Failed Throw Out Bearing & 5 Speed Transmission R&R
The same Harley Davidson five speed transmission was standard, in every Big Twin model, for nearly a quarter decade until 2007 (2006 Dyna models). These constant mesh transmissions are very robust and have stood the test of time. With only simple, routine maintenance, these gear sets can very easily run for tens of thousands of miles without the need for rebuild.
There is, however, one small variable that can reek havoc on these five speed (and also six speed) transmissions. That is; a bad throw out bearing. The throw out, or clutch release bearing, is actually considered to be part of the clutch assembly. It is located on the right side of the transmission, behind the clutch end cover (some also call, the transmission side cover) and is installed on the clutch release rod which is at the end of the transmission main shaft. When the clutch lever is pulled, it moves/opens a ball and ramp assembly behind the end cover. The ball and ramp then pushes against the throw out bearing. The clutch release rods transfer this movement through the transmission main shaft to the primary drive where the clutch diaphragm spring is compressed and the clutch pack disengaged.
The throw out bearing should be replaced when the original clutch cable needs replacement or any time the end cover is removed. If this maintenance is performed, you will go tens of thousands of miles without issue. The most common reason for throw out bearing failure, however, is not age or mileage. It is more frequently caused by incorrect clutch adjustment. The throw out bearing should only be engaged when the clutch lever is pulled. However, if the clutch is not adjusted properly, the bearing may be engaged constantly. This causes excessive heat and wear and eventually total failure. The bearing cage will break apart and approximately 6 to 8 very small, hard needle bearings will be dispersed throughout the transmission case – NOT COOL!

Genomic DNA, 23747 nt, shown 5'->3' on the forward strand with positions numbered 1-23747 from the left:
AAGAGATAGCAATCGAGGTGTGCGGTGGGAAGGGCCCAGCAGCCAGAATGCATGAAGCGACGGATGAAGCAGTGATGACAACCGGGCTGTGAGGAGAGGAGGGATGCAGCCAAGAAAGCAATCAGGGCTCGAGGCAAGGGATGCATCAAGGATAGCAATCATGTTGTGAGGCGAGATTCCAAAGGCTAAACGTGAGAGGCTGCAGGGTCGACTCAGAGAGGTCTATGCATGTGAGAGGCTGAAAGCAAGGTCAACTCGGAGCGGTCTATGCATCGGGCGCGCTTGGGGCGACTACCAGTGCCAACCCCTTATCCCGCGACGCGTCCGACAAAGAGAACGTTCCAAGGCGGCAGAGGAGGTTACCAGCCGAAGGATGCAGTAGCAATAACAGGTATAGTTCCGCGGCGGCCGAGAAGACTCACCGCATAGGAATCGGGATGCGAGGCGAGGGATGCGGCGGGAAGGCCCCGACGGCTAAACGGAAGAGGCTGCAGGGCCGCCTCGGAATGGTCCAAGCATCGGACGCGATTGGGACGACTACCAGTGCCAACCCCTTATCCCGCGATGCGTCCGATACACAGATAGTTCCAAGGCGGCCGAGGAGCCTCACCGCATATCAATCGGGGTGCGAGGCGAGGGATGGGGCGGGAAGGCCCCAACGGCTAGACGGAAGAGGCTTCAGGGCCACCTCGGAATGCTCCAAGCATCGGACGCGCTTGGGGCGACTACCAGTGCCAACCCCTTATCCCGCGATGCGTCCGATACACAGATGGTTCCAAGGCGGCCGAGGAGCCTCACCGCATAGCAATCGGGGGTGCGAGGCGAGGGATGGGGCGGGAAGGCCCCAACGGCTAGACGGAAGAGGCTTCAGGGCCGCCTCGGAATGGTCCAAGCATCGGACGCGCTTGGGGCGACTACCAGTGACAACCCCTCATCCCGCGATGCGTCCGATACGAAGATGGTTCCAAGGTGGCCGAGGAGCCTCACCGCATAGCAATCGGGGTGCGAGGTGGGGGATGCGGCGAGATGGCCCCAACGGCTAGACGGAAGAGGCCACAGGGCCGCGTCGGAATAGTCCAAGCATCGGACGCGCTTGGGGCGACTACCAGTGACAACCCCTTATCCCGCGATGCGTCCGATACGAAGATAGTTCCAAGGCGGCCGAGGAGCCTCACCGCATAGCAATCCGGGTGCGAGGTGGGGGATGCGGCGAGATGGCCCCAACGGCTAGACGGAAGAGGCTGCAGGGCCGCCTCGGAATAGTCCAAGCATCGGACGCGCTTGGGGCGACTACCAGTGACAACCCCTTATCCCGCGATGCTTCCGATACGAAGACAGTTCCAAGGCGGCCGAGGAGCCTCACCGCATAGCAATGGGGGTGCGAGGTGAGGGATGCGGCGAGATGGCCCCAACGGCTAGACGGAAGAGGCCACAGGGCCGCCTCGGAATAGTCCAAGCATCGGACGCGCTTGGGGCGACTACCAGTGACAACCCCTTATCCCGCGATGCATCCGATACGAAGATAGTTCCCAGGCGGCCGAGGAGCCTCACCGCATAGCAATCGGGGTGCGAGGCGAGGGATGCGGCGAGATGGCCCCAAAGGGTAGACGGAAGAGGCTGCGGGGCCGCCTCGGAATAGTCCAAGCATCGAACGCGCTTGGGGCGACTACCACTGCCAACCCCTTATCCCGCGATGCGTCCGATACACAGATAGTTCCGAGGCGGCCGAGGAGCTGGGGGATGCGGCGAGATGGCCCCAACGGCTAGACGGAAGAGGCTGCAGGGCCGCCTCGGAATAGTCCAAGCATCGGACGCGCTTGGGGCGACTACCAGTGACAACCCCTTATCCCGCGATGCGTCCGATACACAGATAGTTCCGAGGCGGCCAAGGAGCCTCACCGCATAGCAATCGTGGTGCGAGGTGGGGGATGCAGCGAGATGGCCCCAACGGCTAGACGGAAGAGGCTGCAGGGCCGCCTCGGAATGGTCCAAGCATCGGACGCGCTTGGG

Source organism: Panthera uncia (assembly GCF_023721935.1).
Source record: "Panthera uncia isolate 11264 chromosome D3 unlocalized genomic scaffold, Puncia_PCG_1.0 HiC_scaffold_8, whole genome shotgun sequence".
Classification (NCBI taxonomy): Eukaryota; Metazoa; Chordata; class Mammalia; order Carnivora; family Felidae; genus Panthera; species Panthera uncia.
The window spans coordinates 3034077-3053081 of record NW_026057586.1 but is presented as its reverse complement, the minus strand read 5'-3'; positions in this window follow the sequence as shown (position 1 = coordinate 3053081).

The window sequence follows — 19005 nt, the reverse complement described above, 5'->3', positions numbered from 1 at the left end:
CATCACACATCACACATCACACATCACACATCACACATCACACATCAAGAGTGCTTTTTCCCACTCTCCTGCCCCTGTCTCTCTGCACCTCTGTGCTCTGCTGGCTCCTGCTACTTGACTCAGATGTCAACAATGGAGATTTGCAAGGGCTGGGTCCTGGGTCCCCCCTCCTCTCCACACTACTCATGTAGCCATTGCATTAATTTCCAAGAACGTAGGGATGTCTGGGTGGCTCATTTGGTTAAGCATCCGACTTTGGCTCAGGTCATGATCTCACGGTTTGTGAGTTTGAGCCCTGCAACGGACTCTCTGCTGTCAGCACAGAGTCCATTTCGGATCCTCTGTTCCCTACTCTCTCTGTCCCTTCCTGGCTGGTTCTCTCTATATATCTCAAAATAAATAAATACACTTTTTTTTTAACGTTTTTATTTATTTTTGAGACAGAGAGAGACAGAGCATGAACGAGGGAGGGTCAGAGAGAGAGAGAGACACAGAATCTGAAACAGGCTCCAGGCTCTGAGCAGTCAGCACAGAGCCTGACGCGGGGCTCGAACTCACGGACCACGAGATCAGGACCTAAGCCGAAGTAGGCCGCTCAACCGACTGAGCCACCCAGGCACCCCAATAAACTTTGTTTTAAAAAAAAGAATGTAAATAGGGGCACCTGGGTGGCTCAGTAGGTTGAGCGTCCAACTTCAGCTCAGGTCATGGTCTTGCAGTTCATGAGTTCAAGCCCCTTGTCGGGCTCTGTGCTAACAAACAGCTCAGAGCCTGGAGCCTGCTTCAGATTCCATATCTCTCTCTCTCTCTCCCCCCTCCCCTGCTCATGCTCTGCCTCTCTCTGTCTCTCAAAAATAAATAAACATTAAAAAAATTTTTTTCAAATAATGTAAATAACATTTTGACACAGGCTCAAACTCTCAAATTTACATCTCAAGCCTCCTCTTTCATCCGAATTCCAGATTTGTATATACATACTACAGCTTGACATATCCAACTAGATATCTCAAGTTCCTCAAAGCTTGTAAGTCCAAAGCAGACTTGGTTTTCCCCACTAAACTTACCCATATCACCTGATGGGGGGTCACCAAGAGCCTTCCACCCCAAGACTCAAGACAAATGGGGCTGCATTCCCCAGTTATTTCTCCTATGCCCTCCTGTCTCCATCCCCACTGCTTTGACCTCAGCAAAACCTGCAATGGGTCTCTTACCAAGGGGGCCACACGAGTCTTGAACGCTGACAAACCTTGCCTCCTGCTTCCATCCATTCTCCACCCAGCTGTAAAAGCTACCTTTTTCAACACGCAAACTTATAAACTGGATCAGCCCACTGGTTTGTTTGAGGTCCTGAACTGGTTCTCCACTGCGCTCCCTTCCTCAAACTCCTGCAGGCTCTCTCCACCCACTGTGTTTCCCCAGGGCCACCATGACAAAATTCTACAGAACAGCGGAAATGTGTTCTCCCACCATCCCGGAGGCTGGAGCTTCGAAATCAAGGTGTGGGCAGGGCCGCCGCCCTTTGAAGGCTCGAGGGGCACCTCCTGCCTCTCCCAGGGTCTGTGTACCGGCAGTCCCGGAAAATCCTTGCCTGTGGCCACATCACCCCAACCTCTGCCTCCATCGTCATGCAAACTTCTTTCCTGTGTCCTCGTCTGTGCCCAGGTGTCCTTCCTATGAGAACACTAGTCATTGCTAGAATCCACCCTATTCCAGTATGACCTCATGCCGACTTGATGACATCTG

These needle bearings can cause catastrophic transmission failure. They can cause other, larger bearings to fail or, even worse, they can break gears. If a gear or gears need to be replaced, they are very expensive. Recently, In The Shop, we had a mid 90’s Evo on a lift. The customer claimed that his clutch adjustment kept changing on him and was having a lot of trouble getting the clutch to disengage. After adjusting the clutch ourselves, the lever still did not feel right. We removed the transmission side cover and were not at all surprised at what we found. Luckily, once we cleaned and inspected the gear set; the only further damage was to the two door bearings.
As for the rebuild, every bearing and clip is replaced. We only reuse the gears and shafts. Of course, all transmission and primary drive seals and gaskets are also replaced.
Here are some pics of the job.
On the right, what’s left of the throw out bearing & a damaged clutch push rod end.
On the left, a replacement rod end & bearing assembly.
Main drive gear, shifter forks, shift drum, & trans top cover
Empty transmission case, except for counter shaft bearing & shift pawl assembly
Related Video Projects:Harley 5 Speed Transmission Project
Harley 6 Speed Transmission Rebuild